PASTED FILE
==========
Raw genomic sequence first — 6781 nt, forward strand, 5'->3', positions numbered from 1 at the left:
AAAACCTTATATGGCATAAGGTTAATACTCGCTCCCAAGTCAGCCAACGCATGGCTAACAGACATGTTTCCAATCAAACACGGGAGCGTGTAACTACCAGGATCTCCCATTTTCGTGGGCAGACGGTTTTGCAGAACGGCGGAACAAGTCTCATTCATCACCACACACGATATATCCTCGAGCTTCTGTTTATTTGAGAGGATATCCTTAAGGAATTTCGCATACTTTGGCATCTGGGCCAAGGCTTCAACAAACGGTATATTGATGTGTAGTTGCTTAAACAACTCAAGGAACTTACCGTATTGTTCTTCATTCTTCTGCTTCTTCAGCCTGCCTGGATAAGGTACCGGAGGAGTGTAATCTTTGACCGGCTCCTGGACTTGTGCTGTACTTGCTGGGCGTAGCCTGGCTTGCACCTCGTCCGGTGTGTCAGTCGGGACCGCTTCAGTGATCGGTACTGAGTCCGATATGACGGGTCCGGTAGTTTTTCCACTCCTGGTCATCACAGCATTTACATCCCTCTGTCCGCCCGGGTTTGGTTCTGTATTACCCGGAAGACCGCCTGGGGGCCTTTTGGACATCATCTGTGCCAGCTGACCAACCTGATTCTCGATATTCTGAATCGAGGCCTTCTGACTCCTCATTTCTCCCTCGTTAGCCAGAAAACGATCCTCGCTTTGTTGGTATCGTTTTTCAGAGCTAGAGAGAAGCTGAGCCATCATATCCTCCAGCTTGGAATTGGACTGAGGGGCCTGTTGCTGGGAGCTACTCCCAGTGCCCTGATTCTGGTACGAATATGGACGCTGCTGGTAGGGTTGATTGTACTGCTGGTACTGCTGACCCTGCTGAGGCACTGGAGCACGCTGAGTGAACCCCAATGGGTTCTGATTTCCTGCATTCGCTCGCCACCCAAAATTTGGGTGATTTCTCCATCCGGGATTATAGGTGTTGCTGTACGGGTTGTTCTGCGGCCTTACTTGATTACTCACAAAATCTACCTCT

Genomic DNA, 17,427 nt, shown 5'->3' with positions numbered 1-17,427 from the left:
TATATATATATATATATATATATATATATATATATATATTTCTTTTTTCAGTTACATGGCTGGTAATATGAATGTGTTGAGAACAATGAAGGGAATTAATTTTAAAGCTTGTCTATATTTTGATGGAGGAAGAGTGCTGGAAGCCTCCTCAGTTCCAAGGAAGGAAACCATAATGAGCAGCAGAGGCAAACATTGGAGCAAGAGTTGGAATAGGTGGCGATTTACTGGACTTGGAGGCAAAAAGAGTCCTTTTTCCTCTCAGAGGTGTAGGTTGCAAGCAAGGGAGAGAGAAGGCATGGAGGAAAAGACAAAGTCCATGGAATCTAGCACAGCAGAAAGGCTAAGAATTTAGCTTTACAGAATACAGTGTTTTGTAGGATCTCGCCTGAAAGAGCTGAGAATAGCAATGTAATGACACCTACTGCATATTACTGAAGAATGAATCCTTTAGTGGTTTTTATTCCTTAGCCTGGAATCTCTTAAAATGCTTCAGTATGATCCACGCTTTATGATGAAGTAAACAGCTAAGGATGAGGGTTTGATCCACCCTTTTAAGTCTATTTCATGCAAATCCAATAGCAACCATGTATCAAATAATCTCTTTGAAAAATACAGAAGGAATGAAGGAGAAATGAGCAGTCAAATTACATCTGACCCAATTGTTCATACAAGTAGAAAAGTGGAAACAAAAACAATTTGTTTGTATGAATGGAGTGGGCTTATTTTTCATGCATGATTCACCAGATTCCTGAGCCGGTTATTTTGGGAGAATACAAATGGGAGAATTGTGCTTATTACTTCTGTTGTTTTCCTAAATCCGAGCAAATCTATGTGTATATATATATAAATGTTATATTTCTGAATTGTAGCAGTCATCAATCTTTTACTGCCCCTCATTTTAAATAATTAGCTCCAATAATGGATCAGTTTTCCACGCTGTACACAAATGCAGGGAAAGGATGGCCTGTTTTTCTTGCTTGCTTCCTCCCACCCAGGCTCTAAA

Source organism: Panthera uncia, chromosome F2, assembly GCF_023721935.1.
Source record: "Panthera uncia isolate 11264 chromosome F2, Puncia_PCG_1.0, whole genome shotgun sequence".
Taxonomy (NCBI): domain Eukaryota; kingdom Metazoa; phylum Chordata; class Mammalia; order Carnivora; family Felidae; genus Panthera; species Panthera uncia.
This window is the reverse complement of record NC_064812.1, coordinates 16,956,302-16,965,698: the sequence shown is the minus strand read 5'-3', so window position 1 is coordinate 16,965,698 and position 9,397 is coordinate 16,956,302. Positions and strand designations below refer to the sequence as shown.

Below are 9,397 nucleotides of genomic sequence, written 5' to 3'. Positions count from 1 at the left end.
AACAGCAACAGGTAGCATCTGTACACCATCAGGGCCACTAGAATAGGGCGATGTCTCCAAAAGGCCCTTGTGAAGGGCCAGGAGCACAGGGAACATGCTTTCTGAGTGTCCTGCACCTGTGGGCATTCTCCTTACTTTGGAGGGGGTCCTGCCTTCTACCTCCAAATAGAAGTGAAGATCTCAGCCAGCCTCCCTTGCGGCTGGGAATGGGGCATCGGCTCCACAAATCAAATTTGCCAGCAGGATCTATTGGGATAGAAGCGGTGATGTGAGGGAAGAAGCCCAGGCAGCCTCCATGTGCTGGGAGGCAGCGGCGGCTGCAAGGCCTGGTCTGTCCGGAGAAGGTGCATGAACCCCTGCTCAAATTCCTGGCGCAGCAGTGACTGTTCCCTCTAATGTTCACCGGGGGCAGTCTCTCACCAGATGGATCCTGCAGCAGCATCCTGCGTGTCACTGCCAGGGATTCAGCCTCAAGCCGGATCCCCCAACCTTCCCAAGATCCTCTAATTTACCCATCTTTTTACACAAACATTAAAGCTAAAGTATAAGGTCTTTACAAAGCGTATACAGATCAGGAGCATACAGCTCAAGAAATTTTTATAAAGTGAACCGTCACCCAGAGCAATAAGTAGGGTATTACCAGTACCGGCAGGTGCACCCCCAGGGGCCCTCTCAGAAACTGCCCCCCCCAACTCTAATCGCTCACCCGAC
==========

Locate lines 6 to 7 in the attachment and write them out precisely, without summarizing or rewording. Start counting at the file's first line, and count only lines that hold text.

Source record: "Panthera uncia isolate 11264 chromosome F2, Puncia_PCG_1.0, whole genome shotgun sequence".
Taxonomy (NCBI): domain Eukaryota; kingdom Metazoa; phylum Chordata; class Mammalia; order Carnivora; family Felidae; genus Panthera; species Panthera uncia.